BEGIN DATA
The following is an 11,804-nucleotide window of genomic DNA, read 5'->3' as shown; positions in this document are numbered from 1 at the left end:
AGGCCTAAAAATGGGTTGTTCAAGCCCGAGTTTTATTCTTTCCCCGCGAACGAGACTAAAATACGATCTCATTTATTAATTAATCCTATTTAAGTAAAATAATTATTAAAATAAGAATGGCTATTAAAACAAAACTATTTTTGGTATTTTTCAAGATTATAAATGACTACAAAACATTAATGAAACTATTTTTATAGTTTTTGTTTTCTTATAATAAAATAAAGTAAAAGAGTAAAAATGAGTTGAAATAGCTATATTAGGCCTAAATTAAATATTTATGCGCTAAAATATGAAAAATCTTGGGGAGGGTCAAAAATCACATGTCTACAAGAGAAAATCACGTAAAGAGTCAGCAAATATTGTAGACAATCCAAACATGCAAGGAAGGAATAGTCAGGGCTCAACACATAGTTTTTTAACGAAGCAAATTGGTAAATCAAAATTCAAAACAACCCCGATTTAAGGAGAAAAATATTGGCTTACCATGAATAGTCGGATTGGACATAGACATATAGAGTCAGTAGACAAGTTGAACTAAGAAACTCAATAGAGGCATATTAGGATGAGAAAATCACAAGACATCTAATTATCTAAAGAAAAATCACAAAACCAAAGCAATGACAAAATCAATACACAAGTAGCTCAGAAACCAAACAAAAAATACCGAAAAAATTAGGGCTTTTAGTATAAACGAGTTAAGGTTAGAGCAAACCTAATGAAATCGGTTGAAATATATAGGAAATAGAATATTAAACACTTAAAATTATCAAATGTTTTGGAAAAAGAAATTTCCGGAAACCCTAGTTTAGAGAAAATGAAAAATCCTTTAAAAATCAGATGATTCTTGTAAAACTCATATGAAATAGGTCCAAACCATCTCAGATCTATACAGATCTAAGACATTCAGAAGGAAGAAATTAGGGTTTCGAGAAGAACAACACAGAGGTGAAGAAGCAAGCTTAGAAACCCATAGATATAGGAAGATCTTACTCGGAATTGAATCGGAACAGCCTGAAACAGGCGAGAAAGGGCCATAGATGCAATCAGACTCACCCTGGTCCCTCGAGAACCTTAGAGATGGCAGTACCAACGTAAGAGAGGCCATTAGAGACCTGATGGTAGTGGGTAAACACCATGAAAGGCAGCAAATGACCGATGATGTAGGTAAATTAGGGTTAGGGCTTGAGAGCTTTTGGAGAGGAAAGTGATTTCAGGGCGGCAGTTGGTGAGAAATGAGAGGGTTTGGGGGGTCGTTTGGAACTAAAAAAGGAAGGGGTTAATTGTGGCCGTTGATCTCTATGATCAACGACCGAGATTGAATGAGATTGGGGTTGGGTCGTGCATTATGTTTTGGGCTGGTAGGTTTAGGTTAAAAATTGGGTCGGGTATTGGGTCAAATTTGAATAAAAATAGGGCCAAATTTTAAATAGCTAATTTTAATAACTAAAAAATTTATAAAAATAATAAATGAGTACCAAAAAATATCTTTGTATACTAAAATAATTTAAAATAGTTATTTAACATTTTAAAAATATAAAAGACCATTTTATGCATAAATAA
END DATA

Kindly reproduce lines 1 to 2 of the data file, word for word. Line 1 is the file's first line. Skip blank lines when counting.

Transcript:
The following is an 11,804-nucleotide window of genomic DNA, read 5'->3' as shown; positions in this document are numbered from 1 at the left end:
AGGCCTAAAAATGGGTTGTTCAAGCCCGAGTTTTATTCTTTCCCCGCGAACGAGACTAAAATACGATCTCATTTATTAATTAATCCTATTTAAGTAAAATAATTATTAAAATAAGAATGGCTATTAAAACAAAACTATTTTTGGTATTTTTCAAGATTATAAATGACTACAAAACATTAATGAAACTATTTTTATAGTTTTTGTTTTCTTATAATAAAATAAAGTAAAAGAGTAAAAATGAGTTGAAATAGCTATATTAGGCCTAAATTAAATATTTATGCGCTAAAATATGAAAAATCTTGGGGAGGGTCAAAAATCACATGTCTACAAGAGAAAATCACGTAAAGAGTCAGCAAATATTGTAGACAATCCAAACATGCAAGGAAGGAATAGTCAGGGCTCAACACATAGTTTTTTAACGAAGCAAATTGGTAAATCAAAATTCAAAACAACCCCGATTTAAGGAGAAAAATATTGGCTTACCATGAATAGTCGGATTGGACATAGACATATAGAGTCAGTAGACAAGTTGAACTAAGAAACTCAATAGAGGCATATTAGGATGAGAAAATCACAAGACATCTAATTATCTAAAGAAAAATCACAAAACCAAAGCAATGACAAAATCAATACACAAGTAGCTCAGAAACCAAACAAAAAATACCGAAAAAATTAGGGCTTTTAGTATAAACGAGTTAAGGTTAGAGCAAACCTAATGAAATCGGTTGAAATATATAGGAAATAGAATATTAAACACTTAAAATTATCAAATGTTTTGGAAAAAGAAATTTCCGGAAACCCTAGTTTAGAGAAAATGAAAAATCCTTTAAAAATCAGATGATTCTTGTAAAACTCATATGAAATAGGTCCAAACCATCTCAGATCTATACAGATCTAAGACATTCAGAAGGAAGAAATTAGGGTTTCGAGAAGAACAACACAGAGGTGAAGAAGCAAGCTTAGAAACCCATAGATATAGGAAGATCTTACTCGGAATTGAATCGGAACAGCCTGAAACAGGCGAGAAAGGGCCATAGATGCAATCAGACTCACCCTGGTCCCTCGAGAACCTTAGAGATGGCAGTACCAACGTAAGAGAGGCCATTAGAGACCTGATGGTAGTGGGTAAACACCATGAAAGGCAGCAAATGACCGATGATGTAGGTAAATTAGGGTTAGGGCTTGAGAGCTTTTGGAGAGGAAAGTGATTTCAGGGCGGCAGTTGGTGAGAAATGAGAGGGTTTGGGGGGTCGTTTGGAACTAAAAAAGGAAGGGGTTAATTGTGGCCGTTGATCTCTATGATCAACGACCGAGATTGAATGAGATTGGGGTTGGGTCGTGCATTATGTTTTGGGCTGGTAGGTTTAGGTTAAAAATTGGGTCGGGTATTGGGTCAAATTTGAATAAAAATAGGGCCAAATTTTAAATAGCTAATTTTAATAACTAAAAAATTTATAAAAATAATAAATGAGTACCAAAAAATATCTTTGTATACTAAAATAATTTAAAATAGTTATTTAACATTTTAAAAATATAAAAGACCATTTTATGCATAAATAA